Figure 5: Color maps of the tangential velocity defined by in the meridional plane resulting from the (1D Cartesian) shock tube problem. The snapshots are computed using the YinYang grid ( left) and a standard spherical polar grid ( right) at a time t=0.15 s. On the left panel, red and blue lines mark the boundaries of the Yin and the Yang grid patches, respectively. On the right panel, the two red circles show the inner and outer boundary in the radial direction of the standard spherical polar grid. The labels at the color bars give the tangential velocity in units of cm/s. The color range is limited to 0.05 cm/s to emphasize the smallness of the tangential velocity far from the outer radial grid boundary. 

Open with DEXTER  
In the text 
Figure 6: Distributions of density ( top), pressure ( middle) and radial velocity ( bottom) versus radius from the explosion center (located at cm for the TaylorSedov explosion problem plotted at every 10^{11} s. Open symbols are data points from the Yin grid, while filled symbols represent sampled data from the Yang grid. The solid lines give the corresponding analytic solution. The data are resampled along the dasheddotted line shown in Fig. 7. 

Open with DEXTER  
In the text 
Figure 7: Lines of constant density in the meridional plane obtained from our simulation of a TaylorSedov explosion. The snapshot is taken at a simulation time s which corresponds to an explosion time s. The dashed lines mark the YinYang boundary, while the two dotted circles represent the inner and outer radial boundary of the computational domain, respectively. The data presented in Fig. 6 are resampled along the dasheddotted line. 

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In the text 
Figure 8: Evolution of the mass within the overlap region for the TaylorSedov test case computed on the Yin grid, minus the mass computed on the Yang grid, , divided by the sum of these two masses. The dashed, dotted and solid lines give the solutions computed on a grid of zones, (i.e., angular resolution), zones (i.e., angular resolution), and zones (i.e., angular resolution), respectively. 

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In the text 
Figure 9: Surfaces of constant density in 3D ( left) and 2D ( right; meridional cut at ) resulting from the simulation of the RayleighTaylor instability described in the text at t=2.85 s. Contour lines on the Yin grid are shown using the blueyellow colors while contour lines on the Yang grid are displayed using the whiteblack colors. 

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In the text 
Figure 10: Position of the heads of the RTI bubbles versus time. Red symbols (circles, triangles, and squares) show data from the Yin grid, while blue symbols (diamonds) represent data on the Yang grid.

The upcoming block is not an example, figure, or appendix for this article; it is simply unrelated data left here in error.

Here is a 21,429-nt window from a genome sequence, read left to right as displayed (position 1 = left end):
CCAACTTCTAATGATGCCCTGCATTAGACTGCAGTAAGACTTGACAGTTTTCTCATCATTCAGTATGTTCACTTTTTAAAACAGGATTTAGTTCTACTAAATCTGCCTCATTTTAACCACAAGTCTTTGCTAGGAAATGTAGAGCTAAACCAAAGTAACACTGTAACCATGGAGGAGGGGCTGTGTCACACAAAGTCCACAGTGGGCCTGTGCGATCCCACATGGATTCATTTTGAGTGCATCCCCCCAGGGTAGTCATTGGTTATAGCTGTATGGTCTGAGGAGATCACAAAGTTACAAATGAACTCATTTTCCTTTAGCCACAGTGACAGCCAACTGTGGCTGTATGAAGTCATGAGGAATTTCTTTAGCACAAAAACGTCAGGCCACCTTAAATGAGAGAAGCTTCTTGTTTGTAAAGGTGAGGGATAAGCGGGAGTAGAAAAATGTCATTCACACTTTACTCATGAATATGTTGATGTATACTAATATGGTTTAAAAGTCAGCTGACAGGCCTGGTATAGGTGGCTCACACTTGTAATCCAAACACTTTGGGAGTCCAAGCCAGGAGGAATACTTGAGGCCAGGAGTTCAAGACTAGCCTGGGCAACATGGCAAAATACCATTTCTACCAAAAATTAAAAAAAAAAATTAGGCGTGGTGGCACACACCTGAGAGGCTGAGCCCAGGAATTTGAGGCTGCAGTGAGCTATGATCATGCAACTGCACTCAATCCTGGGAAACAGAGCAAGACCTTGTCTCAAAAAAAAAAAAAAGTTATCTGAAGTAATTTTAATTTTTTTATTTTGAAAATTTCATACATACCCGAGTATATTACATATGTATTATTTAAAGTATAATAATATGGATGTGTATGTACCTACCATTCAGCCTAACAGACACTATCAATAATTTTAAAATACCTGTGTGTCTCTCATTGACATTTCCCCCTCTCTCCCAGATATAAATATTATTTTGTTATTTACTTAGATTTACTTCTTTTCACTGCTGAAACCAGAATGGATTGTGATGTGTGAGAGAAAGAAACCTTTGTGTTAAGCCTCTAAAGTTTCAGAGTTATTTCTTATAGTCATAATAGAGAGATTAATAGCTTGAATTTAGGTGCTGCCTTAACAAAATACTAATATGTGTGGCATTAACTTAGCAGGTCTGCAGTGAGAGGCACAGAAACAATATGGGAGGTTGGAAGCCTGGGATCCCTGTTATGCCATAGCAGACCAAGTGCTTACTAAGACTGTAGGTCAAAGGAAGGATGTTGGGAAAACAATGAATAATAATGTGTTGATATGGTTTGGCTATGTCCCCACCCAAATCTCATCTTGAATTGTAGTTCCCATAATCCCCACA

Open with DEXTER  
In the text 
Figure 11: Contour lines of the gravitational potential ( left column) for two homogeneous selfgravitating configurations: a prolate spheroid ( top row) with an axis ratio of 0.7, and a sphere ( bottom row). The configurations are indicated by the darkgray shaded areas. Dashed lines show the YinYang boundary, while dotted lines indicate the outer radial boundary of the computational grid. The middle and right columns give the maximum and mean error of the numerically calculated gravitational potential for different grid resolutions as a function of the number of spherical harmonics used in our multipole gravity solver. The solid, dotted, dashed, and dasheddotted lines in both columns correspond to a grid resolution of zones, zones, zones, and zones, respectively. 

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In the text 
Figure 12: Relative change of the central density of a nonrotating (nearly) equilibrium polytrope as a function of time. 

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In the text 
Figure 13: Density ( top) and radial velocity ( bottom) of a nonrotating n=1 equilibrium polytrope as a function of radius after t=10 ms of ``evolution''. In the top panel, the solid line shows the initial density profile. Red circles and blue triangles correspond to data from the Yin and the Yang grid, respectively. 

Open with DEXTER  
In the text 
Figure 14: Same as Fig. 12 but for a rotating polytrope. The solid and dashed curves show the relative variation of the density along an equatorial ray ( ; ) and along the pole ( ), respectively. 

Open with DEXTER  
In the text 
Figure 15: Density ( upper panel) and radial velocity ( lower panel) of a n=1 rotating polytrope in stationary equilibrium as a function of radius after t=10 ms of ``evolution''. In both panels the solid and dashed lines show the profiles along an equatorial ray ( , ) and along the pole ( ), respectively. Red circles and blue triangles in the upper panel correspond to data from the Yin and the Yang grid, respectively. In the lower panel, we show in addition time averaged (over the interval t= [9, 10] ms) velocity profiles along the equatorial ray (dotted) and the pole (dasheddotted). 

Open with DEXTER  
In the text 
Figure 16: Evolution of the relative mass loss, (MM_{0})/M_{0}, where M_{0} is the initial total mass, for the TaylorSedov test simulated on three different (angular) grids with zones (i.e., angular resolution; dashed line), zones (i.e., angular resolution; dotted line), and zones (i.e., angular resolution; solid line), respectively. 

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In the text 
Figure 17: Illustration of the YinYang grid overlap configuration, where PQRS is a grid zone at the boundary of the Yang grid (blue) which overlaps with the underlying grid zone ABCD of the Yin grid (red). Fluxes referring to the Yin and the Yang grid are denoted by f and g, respectively. 

Open with DEXTER  
In the text